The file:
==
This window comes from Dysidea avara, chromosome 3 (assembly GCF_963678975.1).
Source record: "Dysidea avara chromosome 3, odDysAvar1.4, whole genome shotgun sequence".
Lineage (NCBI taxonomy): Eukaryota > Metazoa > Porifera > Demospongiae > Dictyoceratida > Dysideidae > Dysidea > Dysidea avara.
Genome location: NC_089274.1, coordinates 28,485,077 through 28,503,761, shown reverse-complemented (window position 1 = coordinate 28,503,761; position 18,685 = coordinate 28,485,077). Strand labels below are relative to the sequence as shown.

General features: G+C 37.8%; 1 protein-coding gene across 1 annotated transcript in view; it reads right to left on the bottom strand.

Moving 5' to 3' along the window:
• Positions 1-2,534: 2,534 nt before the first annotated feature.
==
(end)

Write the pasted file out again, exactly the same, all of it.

This window comes from Dysidea avara, chromosome 3 (assembly GCF_963678975.1).
Source record: "Dysidea avara chromosome 3, odDysAvar1.4, whole genome shotgun sequence".
Lineage (NCBI taxonomy): Eukaryota > Metazoa > Porifera > Demospongiae > Dictyoceratida > Dysideidae > Dysidea > Dysidea avara.
Genome location: NC_089274.1, coordinates 28,485,077 through 28,503,761, shown reverse-complemented (window position 1 = coordinate 28,503,761; position 18,685 = coordinate 28,485,077). Strand labels below are relative to the sequence as shown.

General features: G+C 37.8%; 1 protein-coding gene across 1 annotated transcript in view; it reads right to left on the bottom strand.

Moving 5' to 3' along the window:
• Positions 1-2,534: 2,534 nt before the first annotated feature.